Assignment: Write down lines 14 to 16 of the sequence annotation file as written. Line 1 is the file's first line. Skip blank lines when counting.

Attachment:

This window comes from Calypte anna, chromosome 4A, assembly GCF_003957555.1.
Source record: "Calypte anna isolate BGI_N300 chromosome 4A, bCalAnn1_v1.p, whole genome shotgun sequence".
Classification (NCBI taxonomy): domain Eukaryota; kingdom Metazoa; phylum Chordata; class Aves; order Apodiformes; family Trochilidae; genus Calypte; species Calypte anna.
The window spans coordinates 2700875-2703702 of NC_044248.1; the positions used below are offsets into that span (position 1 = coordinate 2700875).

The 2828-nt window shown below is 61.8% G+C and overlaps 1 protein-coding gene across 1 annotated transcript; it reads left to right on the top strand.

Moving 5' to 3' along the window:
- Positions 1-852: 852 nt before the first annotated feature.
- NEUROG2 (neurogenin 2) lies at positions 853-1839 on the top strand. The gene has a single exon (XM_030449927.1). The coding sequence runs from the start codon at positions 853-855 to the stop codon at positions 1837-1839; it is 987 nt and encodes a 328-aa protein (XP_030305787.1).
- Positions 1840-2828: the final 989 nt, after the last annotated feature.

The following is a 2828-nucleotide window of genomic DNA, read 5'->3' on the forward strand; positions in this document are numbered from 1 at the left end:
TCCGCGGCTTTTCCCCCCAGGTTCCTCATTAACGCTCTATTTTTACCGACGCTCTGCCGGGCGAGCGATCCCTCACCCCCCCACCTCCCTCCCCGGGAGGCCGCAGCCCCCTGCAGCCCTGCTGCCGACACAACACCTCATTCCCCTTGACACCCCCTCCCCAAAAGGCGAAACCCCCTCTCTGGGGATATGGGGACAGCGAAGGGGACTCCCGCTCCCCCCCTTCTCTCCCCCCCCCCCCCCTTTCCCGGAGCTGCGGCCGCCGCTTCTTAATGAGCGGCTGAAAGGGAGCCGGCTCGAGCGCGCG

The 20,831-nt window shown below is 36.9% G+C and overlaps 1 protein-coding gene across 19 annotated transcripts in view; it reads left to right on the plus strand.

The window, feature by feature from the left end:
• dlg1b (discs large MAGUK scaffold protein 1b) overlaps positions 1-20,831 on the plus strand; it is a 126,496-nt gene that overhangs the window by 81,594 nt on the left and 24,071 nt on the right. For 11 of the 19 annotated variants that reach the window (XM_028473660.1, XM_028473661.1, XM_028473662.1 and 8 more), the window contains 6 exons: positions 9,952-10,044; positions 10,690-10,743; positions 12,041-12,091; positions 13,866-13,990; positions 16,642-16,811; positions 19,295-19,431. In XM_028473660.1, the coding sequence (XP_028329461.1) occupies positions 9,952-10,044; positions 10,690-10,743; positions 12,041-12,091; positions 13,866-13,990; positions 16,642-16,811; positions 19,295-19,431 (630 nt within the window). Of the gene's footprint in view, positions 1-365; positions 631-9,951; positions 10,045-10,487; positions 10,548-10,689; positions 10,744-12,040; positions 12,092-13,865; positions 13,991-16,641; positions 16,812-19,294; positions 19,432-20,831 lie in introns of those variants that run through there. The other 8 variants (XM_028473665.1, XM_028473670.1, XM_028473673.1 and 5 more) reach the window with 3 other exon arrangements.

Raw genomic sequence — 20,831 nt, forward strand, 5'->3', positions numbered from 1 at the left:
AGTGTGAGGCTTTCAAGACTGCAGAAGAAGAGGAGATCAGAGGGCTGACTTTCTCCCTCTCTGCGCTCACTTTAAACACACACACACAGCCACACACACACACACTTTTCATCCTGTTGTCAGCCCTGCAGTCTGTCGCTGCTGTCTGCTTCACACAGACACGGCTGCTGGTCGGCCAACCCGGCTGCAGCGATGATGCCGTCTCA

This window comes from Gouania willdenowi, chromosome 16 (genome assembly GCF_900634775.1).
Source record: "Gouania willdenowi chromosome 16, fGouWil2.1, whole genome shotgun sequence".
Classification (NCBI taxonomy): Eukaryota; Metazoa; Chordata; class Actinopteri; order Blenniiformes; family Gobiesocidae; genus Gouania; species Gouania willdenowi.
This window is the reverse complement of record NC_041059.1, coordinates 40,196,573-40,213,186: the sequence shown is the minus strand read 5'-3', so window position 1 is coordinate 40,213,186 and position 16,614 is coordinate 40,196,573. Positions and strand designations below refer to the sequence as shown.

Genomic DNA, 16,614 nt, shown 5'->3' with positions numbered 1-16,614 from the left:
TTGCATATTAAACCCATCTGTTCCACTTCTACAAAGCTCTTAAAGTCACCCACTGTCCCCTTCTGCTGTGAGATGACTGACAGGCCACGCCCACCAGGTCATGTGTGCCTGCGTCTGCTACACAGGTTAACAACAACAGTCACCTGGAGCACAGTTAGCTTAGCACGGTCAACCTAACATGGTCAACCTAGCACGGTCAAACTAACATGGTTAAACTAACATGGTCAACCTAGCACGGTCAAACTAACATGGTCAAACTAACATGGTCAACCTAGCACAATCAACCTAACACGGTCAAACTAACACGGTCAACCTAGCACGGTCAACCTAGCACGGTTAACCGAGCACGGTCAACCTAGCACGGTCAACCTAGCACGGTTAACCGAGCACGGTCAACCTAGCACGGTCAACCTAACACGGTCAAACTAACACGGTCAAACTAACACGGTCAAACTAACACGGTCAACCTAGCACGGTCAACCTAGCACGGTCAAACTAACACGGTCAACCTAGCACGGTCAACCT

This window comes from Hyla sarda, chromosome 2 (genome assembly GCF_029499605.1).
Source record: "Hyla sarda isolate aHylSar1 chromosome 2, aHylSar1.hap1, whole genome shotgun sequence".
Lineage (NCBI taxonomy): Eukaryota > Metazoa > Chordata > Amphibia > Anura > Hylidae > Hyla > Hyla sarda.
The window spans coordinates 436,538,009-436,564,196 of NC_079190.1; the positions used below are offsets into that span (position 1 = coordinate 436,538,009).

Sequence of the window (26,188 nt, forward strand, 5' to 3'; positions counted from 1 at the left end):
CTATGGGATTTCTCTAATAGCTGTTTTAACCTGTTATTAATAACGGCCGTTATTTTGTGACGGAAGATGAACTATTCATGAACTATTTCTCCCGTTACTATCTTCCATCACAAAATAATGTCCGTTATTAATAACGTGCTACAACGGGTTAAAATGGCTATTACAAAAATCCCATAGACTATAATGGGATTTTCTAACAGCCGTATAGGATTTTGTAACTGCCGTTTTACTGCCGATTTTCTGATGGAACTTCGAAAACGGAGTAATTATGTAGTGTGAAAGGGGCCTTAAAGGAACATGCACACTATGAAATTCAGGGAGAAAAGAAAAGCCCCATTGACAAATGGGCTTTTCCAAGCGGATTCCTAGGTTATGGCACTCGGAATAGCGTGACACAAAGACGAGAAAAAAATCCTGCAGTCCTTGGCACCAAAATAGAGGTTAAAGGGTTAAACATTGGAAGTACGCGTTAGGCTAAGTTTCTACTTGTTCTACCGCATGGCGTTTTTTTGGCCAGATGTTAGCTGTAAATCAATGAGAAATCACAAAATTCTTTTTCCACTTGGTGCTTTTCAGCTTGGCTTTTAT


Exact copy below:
• dlg1b (discs large MAGUK scaffold protein 1b) overlaps positions 1-20,831 on the plus strand; it is a 126,496-nt gene that overhangs the window by 81,594 nt on the left and 24,071 nt on the right. For 11 of the 19 annotated variants that reach the window (XM_028473660.1, XM_028473661.1, XM_028473662.1 and 8 more), the window contains 6 exons: positions 9,952-10,044; positions 10,690-10,743; positions 12,041-12,091; positions 13,866-13,990; positions 16,642-16,811; positions 19,295-19,431. In XM_028473660.1, the coding sequence (XP_028329461.1) occupies positions 9,952-10,044; positions 10,690-10,743; positions 12,041-12,091; positions 13,866-13,990; positions 16,642-16,811; positions 19,295-19,431 (630 nt within the window). Of the gene's footprint in view, positions 1-365; positions 631-9,951; positions 10,045-10,487; positions 10,548-10,689; positions 10,744-12,040; positions 12,092-13,865; positions 13,991-16,641; positions 16,812-19,294; positions 19,432-20,831 lie in introns of those variants that run through there. The other 8 variants (XM_028473665.1, XM_028473670.1, XM_028473673.1 and 5 more) reach the window with 3 other exon arrangements.

Raw genomic sequence — 20,831 nt, forward strand, 5'->3', positions numbered from 1 at the left:
AGTGTGAGGCTTTCAAGACTGCAGAAGAAGAGGAGATCAGAGGGCTGACTTTCTCCCTCTCTGCGCTCACTTTAAACACACACACACAGCCACACACACACACACTTTTCATCCTGTTGTCAGCCCTGCAGTCTGTCGCTGCTGTCTGCTTCACACAGACACGGCTGCTGGTCGGCCAACCCGGCTGCAGCGATGATGCCGTCTCA